Asch’s Study – Conformity

Tested conformity by showing participants 2 large white cards at a time. On 1 card is a ‘standard line’ and on the other is 3 ‘comparison lines’. One of the 3 lines matched the same length as the ‘standard line’ and the other 2 were substantially different. Each participant were asked which line matched the standard line.
123 Male Undergraduate Participants whom were American. Each tested individually with a group of between 6 and 8 confederates, naïve participant not aware of the confederates.
On 1st few trails all confederates gave the right answer but started to make errors. Confederates instructed to give the same wrong answer.
All together there were 18 trials and one 12 ‘critical’ trials the confederates gave the wrong answer. A trial was the occasion of matching one of the 3 lines to the ‘standard line’.

Naïve participants gave a wrong answer 36.8% of the time. Overall 25% didn’t conform on any trials, meaning 75% conformed at least once. Term ‘Asch effect’ used to describe this result – the extent to which participants conform even when the situation is unambiguous.
When interviewed afterwards most said they conformed to avoid rejection – Normative Social Influence.

Variation 1; Group Size
Increased group size of group by adding more confederates, thus increasing the size of the majority. Conformity increased to 31.8%. But adding more confederates made little difference, suggesting the majority isn’t sufficient for influence to be exerted but no need for majority to be more than 3. Therefore showing that conformity increased to a certain point before levelling out.

Variation 2; Unanimity
Extent to which all members of the group agree. Majority was unanimous when all confederates selected the same comparison line. Producing greatest degree of conformity in naïve participants. When a non-conforming confederate was introduced who sometimes gave the wrong answer and sometimes gave the correct answer. The presence of a non-conforming confederate reduced conformity, on average 25% independently. Suggesting influence of majority depends on being unanimous.

Variation 3; Task Difficulty
The line-judging task gets more difficult when it becomes a harder to work out the correct answer. Conformity increases as naïve participants assume the majority is more likely to be correct. Suggesting that Informational Social Influence plays a greater role when the task becomes harder. Due to the situation becoming more ambiguous, so we’re more likely to look to other people for guidance and assuming they’re right and we’re wrong.

Perrin and Spencer repeated Asch’s original study with engineering students in UK, only 1 conformed to the full 396 trials. May be that engineering students felt more confident with measuring lines than original sample and therefore less conformist. But also possible that in the 1950s it was a more conformist time in America, therefore making sense that people were conforming to established social norms. But society has changed a lot since then and its possible that today its less conformist. This is a limitation to Asch’s study, as it means that the Asch effect isn’t consistent across all situations and may not be consistent across time and therefore not a fundamental feature of human behaviour.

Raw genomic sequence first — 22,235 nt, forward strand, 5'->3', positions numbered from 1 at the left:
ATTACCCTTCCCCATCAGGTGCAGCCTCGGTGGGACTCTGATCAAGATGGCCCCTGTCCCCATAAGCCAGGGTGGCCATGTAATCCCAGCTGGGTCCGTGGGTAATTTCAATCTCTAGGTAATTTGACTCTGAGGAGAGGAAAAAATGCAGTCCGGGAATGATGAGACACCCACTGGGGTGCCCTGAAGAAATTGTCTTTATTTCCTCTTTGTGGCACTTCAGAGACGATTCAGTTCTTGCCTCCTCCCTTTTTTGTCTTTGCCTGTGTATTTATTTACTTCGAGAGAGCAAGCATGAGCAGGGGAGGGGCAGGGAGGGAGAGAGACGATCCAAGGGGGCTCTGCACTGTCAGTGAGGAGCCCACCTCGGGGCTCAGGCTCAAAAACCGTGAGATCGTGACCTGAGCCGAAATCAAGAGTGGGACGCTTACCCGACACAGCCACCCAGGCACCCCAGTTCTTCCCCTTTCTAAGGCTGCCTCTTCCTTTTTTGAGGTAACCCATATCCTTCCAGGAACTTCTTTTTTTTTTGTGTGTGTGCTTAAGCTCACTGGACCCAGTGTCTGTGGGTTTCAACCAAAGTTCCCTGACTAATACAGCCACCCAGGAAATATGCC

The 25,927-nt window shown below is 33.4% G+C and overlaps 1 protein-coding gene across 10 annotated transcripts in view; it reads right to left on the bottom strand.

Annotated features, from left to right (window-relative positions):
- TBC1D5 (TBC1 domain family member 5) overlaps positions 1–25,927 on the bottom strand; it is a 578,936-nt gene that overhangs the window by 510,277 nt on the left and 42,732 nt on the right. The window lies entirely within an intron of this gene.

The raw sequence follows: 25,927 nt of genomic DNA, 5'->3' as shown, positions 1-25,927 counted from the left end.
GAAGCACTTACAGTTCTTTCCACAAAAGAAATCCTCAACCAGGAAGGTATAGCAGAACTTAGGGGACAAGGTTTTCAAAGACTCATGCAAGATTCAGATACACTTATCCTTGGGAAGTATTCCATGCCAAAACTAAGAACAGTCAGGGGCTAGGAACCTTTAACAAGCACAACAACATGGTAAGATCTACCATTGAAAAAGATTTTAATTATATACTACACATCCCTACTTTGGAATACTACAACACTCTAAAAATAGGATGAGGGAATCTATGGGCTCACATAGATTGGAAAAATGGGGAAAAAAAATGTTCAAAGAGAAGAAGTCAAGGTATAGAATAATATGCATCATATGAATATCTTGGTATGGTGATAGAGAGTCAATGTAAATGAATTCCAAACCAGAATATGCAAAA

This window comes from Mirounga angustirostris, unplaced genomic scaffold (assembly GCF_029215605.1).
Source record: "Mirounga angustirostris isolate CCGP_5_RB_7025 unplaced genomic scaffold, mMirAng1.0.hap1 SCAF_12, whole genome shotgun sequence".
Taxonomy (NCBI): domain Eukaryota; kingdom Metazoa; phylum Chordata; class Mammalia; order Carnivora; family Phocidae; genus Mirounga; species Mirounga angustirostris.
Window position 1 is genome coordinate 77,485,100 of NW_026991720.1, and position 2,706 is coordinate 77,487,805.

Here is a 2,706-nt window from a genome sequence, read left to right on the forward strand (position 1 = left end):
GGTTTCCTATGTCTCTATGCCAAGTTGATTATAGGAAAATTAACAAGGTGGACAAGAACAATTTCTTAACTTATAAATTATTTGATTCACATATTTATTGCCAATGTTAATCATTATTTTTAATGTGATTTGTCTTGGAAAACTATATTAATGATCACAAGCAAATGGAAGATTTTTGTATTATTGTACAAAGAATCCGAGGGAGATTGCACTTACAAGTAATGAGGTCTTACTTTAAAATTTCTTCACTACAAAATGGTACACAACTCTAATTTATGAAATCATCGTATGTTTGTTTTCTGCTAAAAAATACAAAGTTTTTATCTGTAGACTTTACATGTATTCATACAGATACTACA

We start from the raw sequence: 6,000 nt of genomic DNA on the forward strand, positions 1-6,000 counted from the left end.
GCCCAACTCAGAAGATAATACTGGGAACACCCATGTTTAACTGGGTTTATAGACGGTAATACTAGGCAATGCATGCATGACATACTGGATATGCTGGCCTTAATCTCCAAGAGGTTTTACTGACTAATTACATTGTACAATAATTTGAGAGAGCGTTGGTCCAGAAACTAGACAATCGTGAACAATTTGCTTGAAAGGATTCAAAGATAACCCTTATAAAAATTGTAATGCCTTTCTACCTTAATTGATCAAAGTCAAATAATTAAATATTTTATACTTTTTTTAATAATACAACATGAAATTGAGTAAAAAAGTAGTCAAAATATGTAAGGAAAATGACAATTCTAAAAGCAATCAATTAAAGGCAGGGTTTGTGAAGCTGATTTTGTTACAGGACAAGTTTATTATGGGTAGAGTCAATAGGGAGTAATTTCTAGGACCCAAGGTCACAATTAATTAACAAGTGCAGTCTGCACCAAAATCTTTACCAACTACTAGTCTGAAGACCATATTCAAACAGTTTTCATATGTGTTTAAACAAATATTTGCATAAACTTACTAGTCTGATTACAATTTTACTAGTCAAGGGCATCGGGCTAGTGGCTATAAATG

Participants knew they were in a study and may have simply gone along with the demands of the situation (demand characteristics). The task of identifying lines was relatively trivial and therefore there was no reason not to conform. Although members of a ‘group’, it didn’t really resemble groups that we’re in in everyday life. Limitation as it means that findings don’t generalise to everyday life. Especially true where consequences of conformity might be more important, and we interact with other people in groups in a more direct way.
Only men were tested by Asch. Other research suggests that women might be more conformist, possibly due to them being more concerned about social relationships and being accepted than men are. Men in Asch’s study are from America whom are in an Individualist culture, concerned more with themselves rather than their social group. Similar conformity studies conducted in Collectivist Cultures like China where a social group is ore important than the individual found conformity rates were much higher. Such cultures are orientated to group needs. Some conformity levels are much higher than in Asch’s study so Asch’s findings can only be applied to American men as didn’t take gender and cultural differences into account.
But Williams and Sogon found that conformity levels were much higher when amongst a group of friends than a group of strangers.
Ethical Issues were also in Asch’s study as the naïve participants were deceived as thought that other people were involved in the procedure were genuine participants and not confederates. Ethical cost should be weighed up against the benefits gained from the study.

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